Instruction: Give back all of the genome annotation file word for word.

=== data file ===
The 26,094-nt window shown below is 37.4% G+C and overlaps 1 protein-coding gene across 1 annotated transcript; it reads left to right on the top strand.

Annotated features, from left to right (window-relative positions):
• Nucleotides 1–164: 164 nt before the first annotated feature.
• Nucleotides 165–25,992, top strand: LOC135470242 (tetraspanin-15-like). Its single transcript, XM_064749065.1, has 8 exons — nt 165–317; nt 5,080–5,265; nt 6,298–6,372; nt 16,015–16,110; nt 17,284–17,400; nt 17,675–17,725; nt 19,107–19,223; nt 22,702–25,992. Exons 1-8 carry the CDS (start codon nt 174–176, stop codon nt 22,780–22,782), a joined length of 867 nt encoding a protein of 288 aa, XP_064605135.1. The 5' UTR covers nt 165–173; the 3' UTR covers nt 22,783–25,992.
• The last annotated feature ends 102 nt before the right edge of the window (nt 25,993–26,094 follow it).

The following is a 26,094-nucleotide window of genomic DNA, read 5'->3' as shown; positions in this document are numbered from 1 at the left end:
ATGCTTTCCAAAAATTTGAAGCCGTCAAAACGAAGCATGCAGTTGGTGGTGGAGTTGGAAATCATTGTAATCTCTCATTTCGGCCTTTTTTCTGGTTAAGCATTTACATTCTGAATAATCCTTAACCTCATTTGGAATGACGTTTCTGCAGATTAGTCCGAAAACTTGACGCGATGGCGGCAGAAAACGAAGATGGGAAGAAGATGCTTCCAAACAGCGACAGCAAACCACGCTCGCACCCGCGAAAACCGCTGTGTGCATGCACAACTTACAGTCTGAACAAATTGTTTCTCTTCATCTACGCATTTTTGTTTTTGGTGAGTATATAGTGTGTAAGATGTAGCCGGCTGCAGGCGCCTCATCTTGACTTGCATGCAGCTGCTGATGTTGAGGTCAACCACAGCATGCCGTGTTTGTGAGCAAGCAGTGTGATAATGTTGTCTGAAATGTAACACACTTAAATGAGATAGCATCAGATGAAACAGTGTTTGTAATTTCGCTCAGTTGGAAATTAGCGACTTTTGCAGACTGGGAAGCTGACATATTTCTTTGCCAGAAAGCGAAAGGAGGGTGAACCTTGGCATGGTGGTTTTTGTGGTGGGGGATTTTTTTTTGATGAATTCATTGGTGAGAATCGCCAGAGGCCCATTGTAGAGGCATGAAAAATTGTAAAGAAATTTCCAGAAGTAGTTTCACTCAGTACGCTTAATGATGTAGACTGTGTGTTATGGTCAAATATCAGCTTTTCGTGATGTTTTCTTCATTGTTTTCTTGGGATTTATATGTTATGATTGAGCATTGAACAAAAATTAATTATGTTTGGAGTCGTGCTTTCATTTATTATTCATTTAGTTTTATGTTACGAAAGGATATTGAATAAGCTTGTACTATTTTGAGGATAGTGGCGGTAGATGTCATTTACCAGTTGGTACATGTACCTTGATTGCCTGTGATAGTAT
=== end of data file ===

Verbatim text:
The 26,094-nt window shown below is 37.4% G+C and overlaps 1 protein-coding gene across 1 annotated transcript; it reads left to right on the top strand.

Annotated features, from left to right (window-relative positions):
• Nucleotides 1–164: 164 nt before the first annotated feature.
• Nucleotides 165–25,992, top strand: LOC135470242 (tetraspanin-15-like). Its single transcript, XM_064749065.1, has 8 exons — nt 165–317; nt 5,080–5,265; nt 6,298–6,372; nt 16,015–16,110; nt 17,284–17,400; nt 17,675–17,725; nt 19,107–19,223; nt 22,702–25,992. Exons 1-8 carry the CDS (start codon nt 174–176, stop codon nt 22,780–22,782), a joined length of 867 nt encoding a protein of 288 aa, XP_064605135.1. The 5' UTR covers nt 165–173; the 3' UTR covers nt 22,783–25,992.
• The last annotated feature ends 102 nt before the right edge of the window (nt 25,993–26,094 follow it).

The following is a 26,094-nucleotide window of genomic DNA, read 5'->3' as shown; positions in this document are numbered from 1 at the left end:
ATGCTTTCCAAAAATTTGAAGCCGTCAAAACGAAGCATGCAGTTGGTGGTGGAGTTGGAAATCATTGTAATCTCTCATTTCGGCCTTTTTTCTGGTTAAGCATTTACATTCTGAATAATCCTTAACCTCATTTGGAATGACGTTTCTGCAGATTAGTCCGAAAACTTGACGCGATGGCGGCAGAAAACGAAGATGGGAAGAAGATGCTTCCAAACAGCGACAGCAAACCACGCTCGCACCCGCGAAAACCGCTGTGTGCATGCACAACTTACAGTCTGAACAAATTGTTTCTCTTCATCTACGCATTTTTGTTTTTGGTGAGTATATAGTGTGTAAGATGTAGCCGGCTGCAGGCGCCTCATCTTGACTTGCATGCAGCTGCTGATGTTGAGGTCAACCACAGCATGCCGTGTTTGTGAGCAAGCAGTGTGATAATGTTGTCTGAAATGTAACACACTTAAATGAGATAGCATCAGATGAAACAGTGTTTGTAATTTCGCTCAGTTGGAAATTAGCGACTTTTGCAGACTGGGAAGCTGACATATTTCTTTGCCAGAAAGCGAAAGGAGGGTGAACCTTGGCATGGTGGTTTTTGTGGTGGGGGATTTTTTTTTGATGAATTCATTGGTGAGAATCGCCAGAGGCCCATTGTAGAGGCATGAAAAATTGTAAAGAAATTTCCAGAAGTAGTTTCACTCAGTACGCTTAATGATGTAGACTGTGTGTTATGGTCAAATATCAGCTTTTCGTGATGTTTTCTTCATTGTTTTCTTGGGATTTATATGTTATGATTGAGCATTGAACAAAAATTAATTATGTTTGGAGTCGTGCTTTCATTTATTATTCATTTAGTTTTATGTTACGAAAGGATATTGAATAAGCTTGTACTATTTTGAGGATAGTGGCGGTAGATGTCATTTACCAGTTGGTACATGTACCTTGATTGCCTGTGATAGTAT